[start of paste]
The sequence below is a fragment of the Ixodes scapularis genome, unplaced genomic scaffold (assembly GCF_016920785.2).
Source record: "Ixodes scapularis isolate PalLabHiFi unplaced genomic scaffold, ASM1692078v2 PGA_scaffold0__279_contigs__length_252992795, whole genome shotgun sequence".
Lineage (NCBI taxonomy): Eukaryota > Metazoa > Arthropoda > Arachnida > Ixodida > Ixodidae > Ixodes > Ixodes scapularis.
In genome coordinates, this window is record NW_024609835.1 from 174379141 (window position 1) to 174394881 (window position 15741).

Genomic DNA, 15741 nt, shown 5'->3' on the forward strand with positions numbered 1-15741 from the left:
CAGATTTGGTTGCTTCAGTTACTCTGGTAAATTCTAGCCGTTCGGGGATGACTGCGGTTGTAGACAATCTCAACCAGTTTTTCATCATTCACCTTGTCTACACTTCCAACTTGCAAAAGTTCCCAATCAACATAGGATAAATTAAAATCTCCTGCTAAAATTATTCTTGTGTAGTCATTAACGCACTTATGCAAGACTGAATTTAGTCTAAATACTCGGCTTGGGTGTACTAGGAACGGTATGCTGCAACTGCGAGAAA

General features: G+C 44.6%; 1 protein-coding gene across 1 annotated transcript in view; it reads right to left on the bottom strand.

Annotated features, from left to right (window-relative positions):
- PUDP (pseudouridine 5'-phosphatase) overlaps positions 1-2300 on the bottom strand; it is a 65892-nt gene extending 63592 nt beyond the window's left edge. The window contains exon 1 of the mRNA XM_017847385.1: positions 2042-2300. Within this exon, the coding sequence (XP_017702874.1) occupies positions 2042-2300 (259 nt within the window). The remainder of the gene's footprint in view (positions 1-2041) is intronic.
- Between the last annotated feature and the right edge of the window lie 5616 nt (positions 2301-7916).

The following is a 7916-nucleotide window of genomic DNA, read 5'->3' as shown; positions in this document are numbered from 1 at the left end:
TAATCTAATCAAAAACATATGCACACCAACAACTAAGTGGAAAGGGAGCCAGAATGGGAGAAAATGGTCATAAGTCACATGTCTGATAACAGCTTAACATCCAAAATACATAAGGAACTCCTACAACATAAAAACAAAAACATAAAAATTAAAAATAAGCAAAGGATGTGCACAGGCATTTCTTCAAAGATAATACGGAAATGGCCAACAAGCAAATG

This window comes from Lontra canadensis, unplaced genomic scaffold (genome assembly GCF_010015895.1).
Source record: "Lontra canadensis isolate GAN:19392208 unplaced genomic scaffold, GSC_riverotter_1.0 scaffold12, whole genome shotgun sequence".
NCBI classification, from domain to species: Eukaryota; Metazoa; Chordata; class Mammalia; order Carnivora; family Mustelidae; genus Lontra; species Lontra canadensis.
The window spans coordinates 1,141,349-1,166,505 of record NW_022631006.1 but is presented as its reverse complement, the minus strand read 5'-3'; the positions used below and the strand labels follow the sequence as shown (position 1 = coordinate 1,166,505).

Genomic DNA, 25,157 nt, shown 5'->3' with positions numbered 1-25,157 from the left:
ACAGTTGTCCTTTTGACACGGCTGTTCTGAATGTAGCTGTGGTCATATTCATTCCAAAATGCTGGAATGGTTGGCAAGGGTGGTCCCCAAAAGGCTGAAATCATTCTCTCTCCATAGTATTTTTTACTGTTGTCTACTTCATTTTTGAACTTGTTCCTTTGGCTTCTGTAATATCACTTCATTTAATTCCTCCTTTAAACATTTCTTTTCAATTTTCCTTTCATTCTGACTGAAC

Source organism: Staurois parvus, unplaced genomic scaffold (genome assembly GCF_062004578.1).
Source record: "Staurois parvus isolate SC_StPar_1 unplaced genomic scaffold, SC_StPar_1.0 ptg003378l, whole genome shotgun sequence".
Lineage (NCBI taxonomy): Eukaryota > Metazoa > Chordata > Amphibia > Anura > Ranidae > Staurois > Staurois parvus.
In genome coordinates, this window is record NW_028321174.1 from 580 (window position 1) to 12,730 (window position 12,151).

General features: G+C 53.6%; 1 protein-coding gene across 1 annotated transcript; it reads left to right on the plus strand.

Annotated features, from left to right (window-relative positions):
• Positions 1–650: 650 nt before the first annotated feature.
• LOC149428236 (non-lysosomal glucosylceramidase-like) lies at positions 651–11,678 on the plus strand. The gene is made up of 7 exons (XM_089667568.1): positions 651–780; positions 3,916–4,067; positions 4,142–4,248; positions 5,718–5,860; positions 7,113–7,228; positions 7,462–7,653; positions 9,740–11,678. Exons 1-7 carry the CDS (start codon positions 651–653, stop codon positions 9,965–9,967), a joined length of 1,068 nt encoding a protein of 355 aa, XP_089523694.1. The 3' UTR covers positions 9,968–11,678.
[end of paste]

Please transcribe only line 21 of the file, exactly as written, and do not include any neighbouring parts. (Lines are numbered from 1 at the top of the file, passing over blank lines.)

Lineage (NCBI taxonomy): Eukaryota > Metazoa > Chordata > Amphibia > Anura > Ranidae > Staurois > Staurois parvus.